Questions for discussion: Why do you think Vietnam has chosen to adopt a command economy? What kind of economy does the United States have? Why is it bad if prices are rising? What kind of life does a person have if they do not have a good education?
Article Link: "Consumer activity lifts economy," Saturday, Jan. 29, 2011, The Denver Post, 9B
- Consumers: individuals and households who purchase goods and services. Consumer spending accounts for about 70% of the U.S. economy.
- Unemployment: a measure of how many people are looking for jobs but cannot find work. The unemployment rate is calculated by dividing the number of people looking for work by all the people in the workforce. Many people are not counted as being in the workforce: discouraged workers, housewives, retirees, military and prisoners.
- Commerce Department: a department of the U.S. government concerned with promoting economic growth. Its mission is job creation and improving living conditions for Americans.
- Great Recession: The recession of 2007-2009. A recession is a prolonged period (6 months or longer) of declining output in a nation’s economy as measured by Gross Domestic Product (GDP).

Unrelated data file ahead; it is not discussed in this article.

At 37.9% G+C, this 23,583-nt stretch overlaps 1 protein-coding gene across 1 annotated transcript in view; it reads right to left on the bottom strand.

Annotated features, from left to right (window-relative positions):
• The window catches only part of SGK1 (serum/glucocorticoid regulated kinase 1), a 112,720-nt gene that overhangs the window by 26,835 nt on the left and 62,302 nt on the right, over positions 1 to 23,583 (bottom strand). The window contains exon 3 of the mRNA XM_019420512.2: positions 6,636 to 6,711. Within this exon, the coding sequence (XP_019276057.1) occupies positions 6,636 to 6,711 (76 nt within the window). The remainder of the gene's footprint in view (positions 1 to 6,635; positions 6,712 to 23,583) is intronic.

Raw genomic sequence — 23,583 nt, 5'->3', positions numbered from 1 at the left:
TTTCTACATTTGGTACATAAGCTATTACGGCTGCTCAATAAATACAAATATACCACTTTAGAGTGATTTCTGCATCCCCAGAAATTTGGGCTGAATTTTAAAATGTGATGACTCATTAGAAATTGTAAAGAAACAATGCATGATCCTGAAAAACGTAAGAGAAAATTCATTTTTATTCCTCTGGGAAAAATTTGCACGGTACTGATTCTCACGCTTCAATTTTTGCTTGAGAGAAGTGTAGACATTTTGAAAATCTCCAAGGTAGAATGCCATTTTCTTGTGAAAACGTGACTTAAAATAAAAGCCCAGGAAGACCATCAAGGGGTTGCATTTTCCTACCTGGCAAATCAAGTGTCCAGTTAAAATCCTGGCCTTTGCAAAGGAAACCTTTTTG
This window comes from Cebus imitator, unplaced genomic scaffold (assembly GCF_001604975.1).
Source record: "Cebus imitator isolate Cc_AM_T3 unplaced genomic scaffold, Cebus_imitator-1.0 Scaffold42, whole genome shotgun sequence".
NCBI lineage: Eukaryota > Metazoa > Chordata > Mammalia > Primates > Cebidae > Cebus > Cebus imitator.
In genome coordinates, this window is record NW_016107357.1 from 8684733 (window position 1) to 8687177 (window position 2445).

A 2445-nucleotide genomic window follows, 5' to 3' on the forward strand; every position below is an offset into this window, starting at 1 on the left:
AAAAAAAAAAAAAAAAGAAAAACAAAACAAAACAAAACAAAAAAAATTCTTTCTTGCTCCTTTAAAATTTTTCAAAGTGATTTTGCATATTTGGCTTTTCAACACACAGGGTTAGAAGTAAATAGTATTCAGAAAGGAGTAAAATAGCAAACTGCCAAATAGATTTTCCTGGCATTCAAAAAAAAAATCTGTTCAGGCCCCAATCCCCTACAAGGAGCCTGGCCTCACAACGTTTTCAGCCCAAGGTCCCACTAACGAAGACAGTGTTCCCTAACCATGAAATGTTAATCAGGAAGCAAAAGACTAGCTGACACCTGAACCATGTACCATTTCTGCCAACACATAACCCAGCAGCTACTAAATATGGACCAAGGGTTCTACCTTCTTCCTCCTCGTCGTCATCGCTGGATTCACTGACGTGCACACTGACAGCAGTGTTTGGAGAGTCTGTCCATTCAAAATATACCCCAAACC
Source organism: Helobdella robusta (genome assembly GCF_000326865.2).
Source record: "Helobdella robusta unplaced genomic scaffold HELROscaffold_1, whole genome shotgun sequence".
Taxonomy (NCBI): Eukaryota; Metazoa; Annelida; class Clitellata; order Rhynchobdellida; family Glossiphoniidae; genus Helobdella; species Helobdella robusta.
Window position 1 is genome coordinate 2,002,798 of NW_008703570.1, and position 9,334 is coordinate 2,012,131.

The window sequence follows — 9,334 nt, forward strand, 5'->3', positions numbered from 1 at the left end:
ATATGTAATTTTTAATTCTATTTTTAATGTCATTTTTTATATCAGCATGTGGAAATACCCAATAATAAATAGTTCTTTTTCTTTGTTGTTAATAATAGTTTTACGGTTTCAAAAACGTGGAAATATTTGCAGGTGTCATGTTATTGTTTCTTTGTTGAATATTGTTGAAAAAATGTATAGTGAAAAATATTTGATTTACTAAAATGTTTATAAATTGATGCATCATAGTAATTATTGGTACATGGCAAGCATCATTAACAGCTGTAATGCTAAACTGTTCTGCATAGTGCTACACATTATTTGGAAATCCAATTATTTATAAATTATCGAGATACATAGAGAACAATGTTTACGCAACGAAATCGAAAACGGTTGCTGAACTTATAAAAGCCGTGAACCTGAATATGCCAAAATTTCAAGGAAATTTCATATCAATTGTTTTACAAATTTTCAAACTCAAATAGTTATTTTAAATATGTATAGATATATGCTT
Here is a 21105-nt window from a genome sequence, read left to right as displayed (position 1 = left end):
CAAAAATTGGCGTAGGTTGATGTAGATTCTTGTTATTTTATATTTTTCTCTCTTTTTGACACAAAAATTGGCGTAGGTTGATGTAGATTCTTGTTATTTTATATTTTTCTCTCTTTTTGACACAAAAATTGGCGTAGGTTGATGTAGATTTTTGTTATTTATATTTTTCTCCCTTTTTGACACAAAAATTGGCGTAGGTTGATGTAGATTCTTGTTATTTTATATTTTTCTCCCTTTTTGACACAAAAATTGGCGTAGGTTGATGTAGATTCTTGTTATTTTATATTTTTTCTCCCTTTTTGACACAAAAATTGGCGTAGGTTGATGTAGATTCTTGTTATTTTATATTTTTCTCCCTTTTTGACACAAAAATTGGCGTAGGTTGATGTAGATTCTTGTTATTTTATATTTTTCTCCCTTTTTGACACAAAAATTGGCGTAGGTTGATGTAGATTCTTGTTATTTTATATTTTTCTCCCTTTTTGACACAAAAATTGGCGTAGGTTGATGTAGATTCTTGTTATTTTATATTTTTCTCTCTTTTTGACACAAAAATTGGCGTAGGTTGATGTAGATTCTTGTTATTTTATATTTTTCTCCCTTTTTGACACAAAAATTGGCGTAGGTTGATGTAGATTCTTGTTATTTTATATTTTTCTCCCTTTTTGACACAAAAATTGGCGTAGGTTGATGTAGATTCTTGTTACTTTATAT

- Social Security: is a social insurance program that pays older (over 62) American workers every month and which is funded through a payroll tax on working Americans and employers. It was started in 1935 and currently keeps about 40% of Americans over age 65 out of poverty.
- Economic recovery: refers to the period of the business (or economic) cycle when production has ceased declining and is beginning to increase. The next stage of the business cycle is the expansion (or boom) when economic conditions are very active and healthy. The U.S. is just beginning to show increases in recovery as shown in the graph attached to this article.
Discussion: The article describes how consumer spending has been increasing. This increase is helping the economy grow 3.2% in the last 3 months of 2010, according to the U.S. Commerce Department. If the economy continues to grow the unemployment rate is expected to decline. However, the current growth rate is not enough to reduce the unemployment rate. Growth would have to occur at a 5% rate to catch up with population growth and help currently unemployed workers.
Questions for discussion: Look at the graph showing GDP for the last 9 quarters. What do you notice? What happened in the 2nd Quarter of 2010? Some economists were worried about a “double dip” recession. The GDP graph shows why this was a worry. What is the current national unemployment rate? (Ans: 9.4%) Why do you think this recent recession was called the “Great Recession”? Why is consumer spending important to the U.S. economy?
Handy Dandy Guide
6 core economic Principals
Colorado Model Content Standards for Economics
Economics is written by Dennis Grogran, Program
Director, Colorado Council for Economic Education. For information about
CCEE's other programs, call 303-752-2323 or e-mail firstname.lastname@example.org.